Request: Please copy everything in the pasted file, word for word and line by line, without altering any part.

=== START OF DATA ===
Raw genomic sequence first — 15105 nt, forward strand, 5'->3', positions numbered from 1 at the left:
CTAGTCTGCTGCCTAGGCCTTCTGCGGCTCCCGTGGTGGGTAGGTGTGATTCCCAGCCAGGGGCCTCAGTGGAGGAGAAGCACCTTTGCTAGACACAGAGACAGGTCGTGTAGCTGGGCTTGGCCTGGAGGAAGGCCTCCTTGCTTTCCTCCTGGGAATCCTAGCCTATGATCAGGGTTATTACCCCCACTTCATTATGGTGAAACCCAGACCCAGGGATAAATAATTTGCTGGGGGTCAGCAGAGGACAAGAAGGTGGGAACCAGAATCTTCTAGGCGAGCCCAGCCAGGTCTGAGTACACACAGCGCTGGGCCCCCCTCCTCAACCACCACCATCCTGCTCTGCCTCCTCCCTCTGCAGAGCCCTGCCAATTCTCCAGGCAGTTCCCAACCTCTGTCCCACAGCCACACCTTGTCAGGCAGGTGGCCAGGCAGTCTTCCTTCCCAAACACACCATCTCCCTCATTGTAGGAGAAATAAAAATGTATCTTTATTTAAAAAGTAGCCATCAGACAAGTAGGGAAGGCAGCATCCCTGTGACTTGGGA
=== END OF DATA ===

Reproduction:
Raw genomic sequence first — 15105 nt, forward strand, 5'->3', positions numbered from 1 at the left:
CTAGTCTGCTGCCTAGGCCTTCTGCGGCTCCCGTGGTGGGTAGGTGTGATTCCCAGCCAGGGGCCTCAGTGGAGGAGAAGCACCTTTGCTAGACACAGAGACAGGTCGTGTAGCTGGGCTTGGCCTGGAGGAAGGCCTCCTTGCTTTCCTCCTGGGAATCCTAGCCTATGATCAGGGTTATTACCCCCACTTCATTATGGTGAAACCCAGACCCAGGGATAAATAATTTGCTGGGGGTCAGCAGAGGACAAGAAGGTGGGAACCAGAATCTTCTAGGCGAGCCCAGCCAGGTCTGAGTACACACAGCGCTGGGCCCCCCTCCTCAACCACCACCATCCTGCTCTGCCTCCTCCCTCTGCAGAGCCCTGCCAATTCTCCAGGCAGTTCCCAACCTCTGTCCCACAGCCACACCTTGTCAGGCAGGTGGCCAGGCAGTCTTCCTTCCCAAACACACCATCTCCCTCATTGTAGGAGAAATAAAAATGTATCTTTATTTAAAAAGTAGCCATCAGACAAGTAGGGAAGGCAGCATCCCTGTGACTTGGGA